Before a recent move to Memphis, I considered myself to be pretty comfortable around a grill. After all, I was raised in Kansas City, and spent the last five years working in Texas, two areas of the country where BBQ is king. But as I sat down at the judges table at the 23rd Annual Anshei Sphard-Beth El Emeth (ASBEE) World Kosher BBQ Championships on Sunday, I realized I was entering a whole new world of sauce and flavor.
As I sat there waiting for my first taste of rib, the irony of all of this entered my mind. In Memphis, when it comes to barbeque, pork is a staple. As a somewhat practicing Jew, that means all I know about Memphis BBQ is what I’ve been told. In a sense, that’s how this all started. It was the late 1980s, and a couple of men sitting in the back of Shabbat services started lamenting about their inability to enter The Memphis in May World Barbeque Champions, a premier event in BBQ circles. The event is held on a Saturday in May, and focuses heavily on treyf, disqualifying many in this heavily-affiliated Jewish community. So from that, an idea was cooked-up, a Jewish BBQ contest.
We know that farmers “make hay while the sun shines,” but what do they do when it rains…and rains…and rains…? The devastation caused by Hurricane Irene, and Tropical Storm Lee that followed on its heels, highlight the precariousness of farming and the painful, tragic effects of extreme weather events. In the wake of these storms, farmers across the Northeast are assessing damages and picking up pieces. For many, waterlogged fields have caused total crop failures; incessantly wet weather is causing storage crops to rot rather than cure; and what should have been three more months of salable produce can now only be plowed under. No matter how skilled the farmers are, the tragedy is that it’s not their fault; they did nothing wrong — it’s just what happens.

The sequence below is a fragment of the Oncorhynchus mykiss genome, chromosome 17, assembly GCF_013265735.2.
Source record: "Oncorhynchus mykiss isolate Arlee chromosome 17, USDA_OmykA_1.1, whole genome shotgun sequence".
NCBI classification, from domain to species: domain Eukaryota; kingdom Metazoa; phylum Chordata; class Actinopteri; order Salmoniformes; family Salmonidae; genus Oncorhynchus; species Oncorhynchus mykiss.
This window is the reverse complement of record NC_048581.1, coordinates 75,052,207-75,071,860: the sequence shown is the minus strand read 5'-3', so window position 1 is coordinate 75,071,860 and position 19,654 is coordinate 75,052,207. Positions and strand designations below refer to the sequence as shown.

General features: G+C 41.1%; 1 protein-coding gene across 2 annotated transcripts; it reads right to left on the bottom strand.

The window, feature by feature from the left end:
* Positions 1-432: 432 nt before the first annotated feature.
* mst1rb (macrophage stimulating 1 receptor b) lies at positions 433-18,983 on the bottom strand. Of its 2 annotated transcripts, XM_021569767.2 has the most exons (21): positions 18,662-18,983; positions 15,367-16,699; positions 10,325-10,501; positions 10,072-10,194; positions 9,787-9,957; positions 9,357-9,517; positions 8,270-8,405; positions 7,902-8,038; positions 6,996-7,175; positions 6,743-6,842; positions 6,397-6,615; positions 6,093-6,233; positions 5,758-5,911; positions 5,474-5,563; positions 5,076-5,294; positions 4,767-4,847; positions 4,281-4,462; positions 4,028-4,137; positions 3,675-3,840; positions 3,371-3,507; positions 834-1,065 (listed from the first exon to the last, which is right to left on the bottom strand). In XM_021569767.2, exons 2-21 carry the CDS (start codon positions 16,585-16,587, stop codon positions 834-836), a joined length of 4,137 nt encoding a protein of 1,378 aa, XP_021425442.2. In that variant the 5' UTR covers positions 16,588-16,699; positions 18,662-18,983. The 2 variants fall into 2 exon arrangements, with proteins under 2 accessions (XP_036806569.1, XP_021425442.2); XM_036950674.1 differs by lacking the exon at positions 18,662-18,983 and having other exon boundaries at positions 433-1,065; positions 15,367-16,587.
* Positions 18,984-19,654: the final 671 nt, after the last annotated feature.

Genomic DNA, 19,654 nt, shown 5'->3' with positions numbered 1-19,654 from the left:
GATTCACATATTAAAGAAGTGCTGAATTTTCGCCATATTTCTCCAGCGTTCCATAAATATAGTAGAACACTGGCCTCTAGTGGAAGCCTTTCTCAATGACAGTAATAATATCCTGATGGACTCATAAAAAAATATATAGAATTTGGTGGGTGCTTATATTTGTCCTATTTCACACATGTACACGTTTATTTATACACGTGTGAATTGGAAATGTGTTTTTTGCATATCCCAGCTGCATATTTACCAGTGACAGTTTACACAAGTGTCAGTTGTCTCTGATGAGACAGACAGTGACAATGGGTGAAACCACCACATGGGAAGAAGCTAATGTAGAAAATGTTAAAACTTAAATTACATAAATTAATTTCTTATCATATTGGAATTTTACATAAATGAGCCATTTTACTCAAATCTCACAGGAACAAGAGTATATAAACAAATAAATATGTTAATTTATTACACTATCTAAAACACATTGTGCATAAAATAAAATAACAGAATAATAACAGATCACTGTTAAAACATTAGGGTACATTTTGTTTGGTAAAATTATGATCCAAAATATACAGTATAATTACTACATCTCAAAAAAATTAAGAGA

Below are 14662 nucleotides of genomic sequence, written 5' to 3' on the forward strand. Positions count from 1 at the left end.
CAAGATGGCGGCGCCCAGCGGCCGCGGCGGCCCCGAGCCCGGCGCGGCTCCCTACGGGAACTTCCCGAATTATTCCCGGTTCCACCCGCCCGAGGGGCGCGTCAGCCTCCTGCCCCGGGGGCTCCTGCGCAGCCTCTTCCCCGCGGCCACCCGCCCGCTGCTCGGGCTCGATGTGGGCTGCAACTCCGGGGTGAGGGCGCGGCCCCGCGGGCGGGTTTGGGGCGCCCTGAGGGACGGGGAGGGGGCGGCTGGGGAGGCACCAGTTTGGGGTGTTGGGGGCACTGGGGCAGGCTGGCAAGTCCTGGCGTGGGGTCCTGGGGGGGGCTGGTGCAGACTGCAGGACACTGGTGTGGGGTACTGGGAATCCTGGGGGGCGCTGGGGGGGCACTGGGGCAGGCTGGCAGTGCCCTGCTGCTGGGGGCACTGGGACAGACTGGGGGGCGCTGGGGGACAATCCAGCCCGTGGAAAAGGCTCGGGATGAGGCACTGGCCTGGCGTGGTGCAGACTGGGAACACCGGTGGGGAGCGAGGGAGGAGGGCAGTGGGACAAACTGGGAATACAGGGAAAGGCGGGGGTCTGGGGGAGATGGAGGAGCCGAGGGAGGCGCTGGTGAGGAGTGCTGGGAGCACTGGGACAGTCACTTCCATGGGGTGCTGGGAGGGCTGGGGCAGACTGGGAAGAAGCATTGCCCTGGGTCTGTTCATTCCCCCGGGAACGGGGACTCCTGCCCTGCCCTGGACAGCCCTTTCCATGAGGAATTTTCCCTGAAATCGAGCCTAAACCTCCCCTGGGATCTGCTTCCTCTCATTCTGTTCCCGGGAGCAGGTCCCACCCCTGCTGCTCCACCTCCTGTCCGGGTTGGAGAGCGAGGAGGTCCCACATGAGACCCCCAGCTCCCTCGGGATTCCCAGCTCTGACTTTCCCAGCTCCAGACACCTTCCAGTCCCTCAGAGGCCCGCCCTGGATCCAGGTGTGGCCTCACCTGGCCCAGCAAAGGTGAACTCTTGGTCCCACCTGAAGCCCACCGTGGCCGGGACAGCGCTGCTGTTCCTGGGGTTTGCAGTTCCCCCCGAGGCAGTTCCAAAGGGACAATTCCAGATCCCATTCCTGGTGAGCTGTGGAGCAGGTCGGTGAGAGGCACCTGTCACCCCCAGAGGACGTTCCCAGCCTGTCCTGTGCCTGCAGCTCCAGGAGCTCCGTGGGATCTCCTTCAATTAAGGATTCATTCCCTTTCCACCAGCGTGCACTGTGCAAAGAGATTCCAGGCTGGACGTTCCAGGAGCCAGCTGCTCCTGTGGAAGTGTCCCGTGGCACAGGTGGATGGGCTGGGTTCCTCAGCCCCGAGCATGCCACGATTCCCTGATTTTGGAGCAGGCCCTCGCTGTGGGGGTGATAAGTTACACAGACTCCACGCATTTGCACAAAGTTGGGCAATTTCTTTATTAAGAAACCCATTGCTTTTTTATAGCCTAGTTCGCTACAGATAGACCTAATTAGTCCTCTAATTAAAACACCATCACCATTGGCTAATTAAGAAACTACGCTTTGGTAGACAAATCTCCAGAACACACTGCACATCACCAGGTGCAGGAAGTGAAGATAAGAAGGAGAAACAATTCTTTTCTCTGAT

Community-Supported Agriculture (CSA) attempts to mitigate some of the risk of extreme weather to farmers. Customers buy a share of the entire season, and in the contract they sign before the first snap pea is even a tendril on the vine, they agree that “being a member of the CSA involves sharing the rewards and risks (eg. poor weather, early winter, etc.) with our farmer.” But in practice, this can be a tough truth to swallow when customers find out, as did the members of the Hazon CSA at the 14th St. Y last week, that their five months of produce deliveries were cut down to three. It’s not their fault either — it’s just what happens.
Last week, news of Sam Sifton, the New York Times Restaurant Critic being promoted to the National Editor of the Gray Lady, shook the culinary world. Sifton, 45, served one of the shorter stints as restaurant critic at the Times but had gained a following toward the end of his tenure. He infused his articles with culture, history, erudition, and lots of humor. He also helped put Brooklyn on the culinary map, much to the chagrin of longtime Vogue critic Jeffrey Steingarten.
Sifton came to the Times as dining editor in 2001, a post he held for three years. Then he became Cultural editor until 2009 when he was chosen to succeed Frank Bruni as Restaurant Critic, a post he held for two years.
While being National Editor is a plum position and means that he is going up on the New York Times ladder, his foodie fans will be disappointed that he is moving on. Between his last weeks as restaurant critic and the beginning of his new post as national editor, Sifton found time to answer a couple of questions for the Jew and the Carrot.
Ron Ben-Israel is known for his eponymous New York City couture cake shop, which churns out incredible, edible pieces of art. Over 15 years, his celebration cakes — often topped with beautiful and realistic looking sugar flowers — have become favorites among society brides, fashion companies and high-end hotels alike.
On Thursday, Ben-Israel will become better known to the rest of the country during the premiere of his Food Network competition show, “Sweet Genius.” On each episode, four pastry chefs will compete in an elimination challenge. Ben-Israel will decide the winner, who will take home $10,000, based on both taste and presentation.
We spoke to the Israeli sweet genius himself about his show, his confections and his road from IDF soldier to professional dancer to cake maker extraordinaire.
Just 50 miles north of New York City, in Putnam Valley, the beautiful 248-acre Eden Village Camp is busy with preparations for the inaugural Festival of Eden. An expected hundreds of participants of all ages will gather on Sunday, September 25th to enjoy hands-on farming and green-living workshops, local organic food, live music, art, nature adventures, and Jewish environmental education, all made possible by the Saul Schottenstein Foundation B.
Eden Village is a new camp, fresh out of their second summer. The camp aims to be a living model of a thriving, inspired, sustainable Jewish community, grounded in social responsibility and a vibrant spiritual life. With a zero-waste goal and an emphasis on healthy, sustainable living it is no surprise that Eden Village takes food seriously. Organic vegetables and herbs are grown 72 feet from the Eden Village Kosher Kitchen, which will be providing kosher food options alongside other food vendors at the festival.